The Realms of Gold is Drabble’s most optimistic novel and the one in which she seems most relaxed as a writer. Her central figure, Frances Wingate, is about forty years old, a respected professional in the field of archaeology. Years before, she had correctly predicted the location of the ruins of an ancient trading center in the Sahara Desert and had led in its excavation, and consequently she has enjoyed a highly satisfying career. Her marriage to a wealthy man did not turn out well, but her children have become independent, and she is able to leave them for extended periods while she attends professional conferences and other meetings important to her.
The problem in Wingate’s life is her broken relationship with Karel Schmidt, a lecturer at a small university, who had been her lover. Separated from him, Frances realizes that she had broken off their relationship for frivolous and foolish reasons. Her life, she believed when she made the break, had become too regular, too contented, and she needed change. The change that she manufactured has separated her from the only man she has loved, and she wants nothing more than to get him back. Very early in the novel, she sends him a postcard from an unnamed Mediterranean city, announcing that she misses him and loves him. She assumes that this will lead to a reconciliation, but when she does not hear from him she swallows her disappointment and determines to go on with her life. Because of a postal strike, the card does not reach...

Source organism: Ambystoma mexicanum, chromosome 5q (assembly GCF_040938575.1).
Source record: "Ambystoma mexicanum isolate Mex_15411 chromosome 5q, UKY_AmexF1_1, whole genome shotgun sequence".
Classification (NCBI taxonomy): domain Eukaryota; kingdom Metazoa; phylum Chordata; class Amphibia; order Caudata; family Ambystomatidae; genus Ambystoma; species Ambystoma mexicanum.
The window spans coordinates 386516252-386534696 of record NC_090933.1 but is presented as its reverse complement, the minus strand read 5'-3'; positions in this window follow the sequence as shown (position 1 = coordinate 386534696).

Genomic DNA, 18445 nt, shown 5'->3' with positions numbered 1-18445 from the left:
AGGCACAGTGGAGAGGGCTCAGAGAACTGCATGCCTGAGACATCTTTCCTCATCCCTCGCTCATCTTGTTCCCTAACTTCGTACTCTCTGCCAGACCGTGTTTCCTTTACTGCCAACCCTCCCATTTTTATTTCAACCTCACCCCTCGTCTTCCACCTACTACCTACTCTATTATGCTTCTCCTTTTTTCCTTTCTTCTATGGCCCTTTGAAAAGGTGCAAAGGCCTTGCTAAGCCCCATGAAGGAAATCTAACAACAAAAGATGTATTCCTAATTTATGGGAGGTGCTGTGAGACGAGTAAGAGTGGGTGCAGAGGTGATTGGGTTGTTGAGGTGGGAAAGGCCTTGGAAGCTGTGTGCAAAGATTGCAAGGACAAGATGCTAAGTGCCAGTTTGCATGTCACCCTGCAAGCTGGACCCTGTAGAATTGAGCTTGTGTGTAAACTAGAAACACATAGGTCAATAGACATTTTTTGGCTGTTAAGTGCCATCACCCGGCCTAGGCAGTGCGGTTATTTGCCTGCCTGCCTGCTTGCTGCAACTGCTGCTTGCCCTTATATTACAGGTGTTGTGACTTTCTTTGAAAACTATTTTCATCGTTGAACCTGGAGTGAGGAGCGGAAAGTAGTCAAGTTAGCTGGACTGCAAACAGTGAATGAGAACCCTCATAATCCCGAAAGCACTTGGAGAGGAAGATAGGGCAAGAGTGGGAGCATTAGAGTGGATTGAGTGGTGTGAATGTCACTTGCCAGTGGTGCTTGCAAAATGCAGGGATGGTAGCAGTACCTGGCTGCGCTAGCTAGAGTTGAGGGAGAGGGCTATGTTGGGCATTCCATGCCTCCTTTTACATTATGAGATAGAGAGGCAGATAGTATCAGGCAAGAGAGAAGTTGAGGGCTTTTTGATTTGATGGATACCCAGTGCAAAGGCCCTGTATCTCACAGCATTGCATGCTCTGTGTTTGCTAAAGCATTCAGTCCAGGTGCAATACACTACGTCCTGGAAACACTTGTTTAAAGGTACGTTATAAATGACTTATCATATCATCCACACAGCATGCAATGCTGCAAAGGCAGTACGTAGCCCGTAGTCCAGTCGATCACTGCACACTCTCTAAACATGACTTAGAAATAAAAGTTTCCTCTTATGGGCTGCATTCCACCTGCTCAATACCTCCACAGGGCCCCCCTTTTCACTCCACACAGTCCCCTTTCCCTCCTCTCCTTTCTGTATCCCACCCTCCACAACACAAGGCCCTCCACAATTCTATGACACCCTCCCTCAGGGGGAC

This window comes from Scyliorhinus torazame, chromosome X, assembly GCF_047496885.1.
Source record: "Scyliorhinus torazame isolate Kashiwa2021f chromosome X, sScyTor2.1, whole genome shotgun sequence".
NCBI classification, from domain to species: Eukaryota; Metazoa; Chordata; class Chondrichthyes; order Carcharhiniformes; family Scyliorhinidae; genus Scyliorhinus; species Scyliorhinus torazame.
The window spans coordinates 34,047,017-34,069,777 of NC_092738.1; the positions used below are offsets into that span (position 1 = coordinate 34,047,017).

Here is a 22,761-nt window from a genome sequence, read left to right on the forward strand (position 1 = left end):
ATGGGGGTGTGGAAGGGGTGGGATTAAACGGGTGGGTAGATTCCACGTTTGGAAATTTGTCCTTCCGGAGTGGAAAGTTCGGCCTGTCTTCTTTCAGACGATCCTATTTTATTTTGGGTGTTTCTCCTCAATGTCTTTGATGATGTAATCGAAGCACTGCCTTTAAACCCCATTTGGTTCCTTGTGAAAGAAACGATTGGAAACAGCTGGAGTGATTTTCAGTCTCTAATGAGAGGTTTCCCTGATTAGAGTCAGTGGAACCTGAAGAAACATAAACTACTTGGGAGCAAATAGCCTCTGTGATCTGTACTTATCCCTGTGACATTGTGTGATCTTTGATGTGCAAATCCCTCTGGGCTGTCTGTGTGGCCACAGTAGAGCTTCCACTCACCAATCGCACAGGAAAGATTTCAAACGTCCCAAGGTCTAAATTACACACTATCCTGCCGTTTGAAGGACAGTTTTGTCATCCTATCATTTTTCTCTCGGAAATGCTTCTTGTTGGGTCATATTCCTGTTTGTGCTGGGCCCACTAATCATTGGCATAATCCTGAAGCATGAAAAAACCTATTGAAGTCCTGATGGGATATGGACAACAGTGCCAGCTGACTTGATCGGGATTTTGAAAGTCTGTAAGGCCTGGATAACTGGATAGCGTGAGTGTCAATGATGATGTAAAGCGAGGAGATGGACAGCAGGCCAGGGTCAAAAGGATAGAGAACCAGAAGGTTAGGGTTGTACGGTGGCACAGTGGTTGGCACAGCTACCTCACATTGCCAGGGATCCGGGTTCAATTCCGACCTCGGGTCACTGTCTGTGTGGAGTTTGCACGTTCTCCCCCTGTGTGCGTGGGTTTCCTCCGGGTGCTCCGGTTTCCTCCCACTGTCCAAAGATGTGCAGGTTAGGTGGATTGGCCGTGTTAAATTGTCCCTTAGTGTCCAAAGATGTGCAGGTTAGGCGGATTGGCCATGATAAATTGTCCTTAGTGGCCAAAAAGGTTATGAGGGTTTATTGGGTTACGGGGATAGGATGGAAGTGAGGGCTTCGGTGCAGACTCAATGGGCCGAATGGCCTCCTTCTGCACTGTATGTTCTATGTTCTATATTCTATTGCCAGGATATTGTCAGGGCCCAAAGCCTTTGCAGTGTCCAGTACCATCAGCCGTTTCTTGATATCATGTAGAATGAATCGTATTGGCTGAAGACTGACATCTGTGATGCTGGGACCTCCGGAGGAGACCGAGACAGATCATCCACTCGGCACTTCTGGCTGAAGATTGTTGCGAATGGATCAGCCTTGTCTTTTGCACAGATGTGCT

(The entire section is 613 words.)